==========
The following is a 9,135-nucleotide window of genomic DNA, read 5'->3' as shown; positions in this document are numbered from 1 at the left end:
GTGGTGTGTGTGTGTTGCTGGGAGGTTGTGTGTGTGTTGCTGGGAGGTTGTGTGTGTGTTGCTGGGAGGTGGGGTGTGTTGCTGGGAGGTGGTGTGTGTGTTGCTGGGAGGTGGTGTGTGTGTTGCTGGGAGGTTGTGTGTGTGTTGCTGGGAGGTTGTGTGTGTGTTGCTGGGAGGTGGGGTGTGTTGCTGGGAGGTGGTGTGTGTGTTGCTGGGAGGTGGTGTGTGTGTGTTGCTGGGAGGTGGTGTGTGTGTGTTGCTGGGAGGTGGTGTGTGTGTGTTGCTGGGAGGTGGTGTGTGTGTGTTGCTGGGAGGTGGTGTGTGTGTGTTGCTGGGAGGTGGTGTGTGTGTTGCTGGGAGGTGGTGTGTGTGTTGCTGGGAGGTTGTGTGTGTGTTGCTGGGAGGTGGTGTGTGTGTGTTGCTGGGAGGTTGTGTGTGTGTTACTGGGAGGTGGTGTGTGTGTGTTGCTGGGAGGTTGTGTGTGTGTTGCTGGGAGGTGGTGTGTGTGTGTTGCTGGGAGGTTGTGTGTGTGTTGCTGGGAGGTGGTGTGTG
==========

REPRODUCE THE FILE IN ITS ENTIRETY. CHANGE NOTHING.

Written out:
The following is a 9,135-nucleotide window of genomic DNA, read 5'->3' as shown; positions in this document are numbered from 1 at the left end:
GTGGTGTGTGTGTGTTGCTGGGAGGTTGTGTGTGTGTTGCTGGGAGGTTGTGTGTGTGTTGCTGGGAGGTGGGGTGTGTTGCTGGGAGGTGGTGTGTGTGTTGCTGGGAGGTGGTGTGTGTGTTGCTGGGAGGTTGTGTGTGTGTTGCTGGGAGGTTGTGTGTGTGTTGCTGGGAGGTGGGGTGTGTTGCTGGGAGGTGGTGTGTGTGTTGCTGGGAGGTGGTGTGTGTGTGTTGCTGGGAGGTGGTGTGTGTGTGTTGCTGGGAGGTGGTGTGTGTGTGTTGCTGGGAGGTGGTGTGTGTGTGTTGCTGGGAGGTGGTGTGTGTGTGTTGCTGGGAGGTGGTGTGTGTGTTGCTGGGAGGTGGTGTGTGTGTTGCTGGGAGGTTGTGTGTGTGTTGCTGGGAGGTGGTGTGTGTGTGTTGCTGGGAGGTTGTGTGTGTGTTACTGGGAGGTGGTGTGTGTGTGTTGCTGGGAGGTTGTGTGTGTGTTGCTGGGAGGTGGTGTGTGTGTGTTGCTGGGAGGTTGTGTGTGTGTTGCTGGGAGGTGGTGTGTG